For longer versions of these and other
Humans stories, visit www.sciencenews.org
be a lifelong trait
By Laura Sanders
Forty years after succumbing to a
mouthwatering marshmallow as a child,
middle-aged adults still have a hard time
resisting temptation, a new study finds.
The results, published in the Sept. 6
Proceedings of the National Academy of
Sciences, suggest that willpower is stable
over a person’s lifetime.
“I’m impressed,” says psychologist and
neuroscientist Bernd Figner of Columbia
University, who wasn’t involved in the
experiments. “It really is a unique study.”
The experiment began in the late
1960s at Stanford University’s Bing
Nursery School, where more than
500 4-year-olds were given the dreaded
“marshmallow test.” The preschoolers
sat in a room with only a sweet, gooey
marshmallow to keep them company.
A child could eat the single marshmallow or hold out for 15 minutes to get two.
Some kids couldn’t resist and gobbled
the treat quickly, while others held out
and doubled their reward.
Study coauthor B.J. Casey of Weill
Cornell Medical College in New York
City and her colleagues wanted to know
whether the holdouts displayed the
same kind of willpower 40 years later.
Fifty-nine of the original sub-
jects — now in their mid-40s — came
back for more tests. This time around,
researchers tested willpower in a differ-
ent way: Instead of a marshmallow, the
researchers used feel-good pictures of
smiling faces. “We’ve learned through-
out life that smiling faces are good
things,” Casey says.
Oldest hand axes discovered
African finds offer glimpse of early toolmaking complexity
By Bruce Bower
East Africa has yielded the oldest known
stone hand axes and picks, examples
of what researchers call the Acheu-
lian industry. Acheulian implements
unearthed at Kenya’s Kokiselei site
date to 1.76 million years ago, slightly
older than previous finds, say geologist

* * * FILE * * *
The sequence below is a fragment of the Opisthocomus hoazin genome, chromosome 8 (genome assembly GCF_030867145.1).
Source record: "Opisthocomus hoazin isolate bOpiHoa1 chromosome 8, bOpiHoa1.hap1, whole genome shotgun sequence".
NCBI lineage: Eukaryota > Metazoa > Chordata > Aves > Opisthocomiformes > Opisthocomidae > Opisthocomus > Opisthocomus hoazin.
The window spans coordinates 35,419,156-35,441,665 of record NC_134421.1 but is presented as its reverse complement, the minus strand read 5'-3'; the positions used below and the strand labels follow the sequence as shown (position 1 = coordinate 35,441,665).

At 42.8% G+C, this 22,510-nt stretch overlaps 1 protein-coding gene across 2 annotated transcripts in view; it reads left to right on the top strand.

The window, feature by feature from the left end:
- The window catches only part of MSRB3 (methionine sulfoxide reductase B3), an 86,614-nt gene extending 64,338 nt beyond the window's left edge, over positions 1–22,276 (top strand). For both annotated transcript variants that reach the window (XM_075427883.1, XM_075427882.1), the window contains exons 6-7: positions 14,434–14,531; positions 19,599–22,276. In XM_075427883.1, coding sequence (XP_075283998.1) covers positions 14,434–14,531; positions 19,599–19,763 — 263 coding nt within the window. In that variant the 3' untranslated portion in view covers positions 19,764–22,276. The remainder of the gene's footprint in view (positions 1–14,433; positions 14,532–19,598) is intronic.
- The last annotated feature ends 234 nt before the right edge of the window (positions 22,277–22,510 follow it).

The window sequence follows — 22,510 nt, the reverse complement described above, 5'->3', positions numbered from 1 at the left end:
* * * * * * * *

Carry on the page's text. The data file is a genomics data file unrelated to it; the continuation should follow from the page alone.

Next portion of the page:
Christopher Lepre of Rutgers University
and his colleagues. The carefully shaped,
double-edged hand axes and picks lay
among much simpler tools—sharp
flakes pounded off stones, the scientists
report in the Sept. 1 Nature.
hand-ax making, Lepre says. Homo
erectus, a possible direct ancestor of
modern humans, made Acheulian tools
and perhaps Oldowan ones as well at
Kokiselei, his team suggests.
“If Acheulian tools gave hominids an
edge in Africa, then perhaps groups lacking that technology were forced to find
resources elsewhere,” Lepre says.
In line with that proposal, other
researchers have unearthed H. erectus
fossils at Dmanisi, a West Asian site as
old as Kokiselei, along with simple chopping stones, but no hand axes. It remains
unsettled whether H. erectus, which first
appeared around 2 million years ago,
evolved in Africa or Asia.
Some sets of Oldowan and Acheulian
artifacts look very similar, implying that
the same hominid species could have
produced both tool types, says Naama
Goren-Inbar of the Hebrew University
Fossils are needed to confirm that
H. erectus made both kinds of implements at Kokiselei, says John Shea of
Stony Brook University in New York.
P.-J. TEXIER, © MPK/WTAP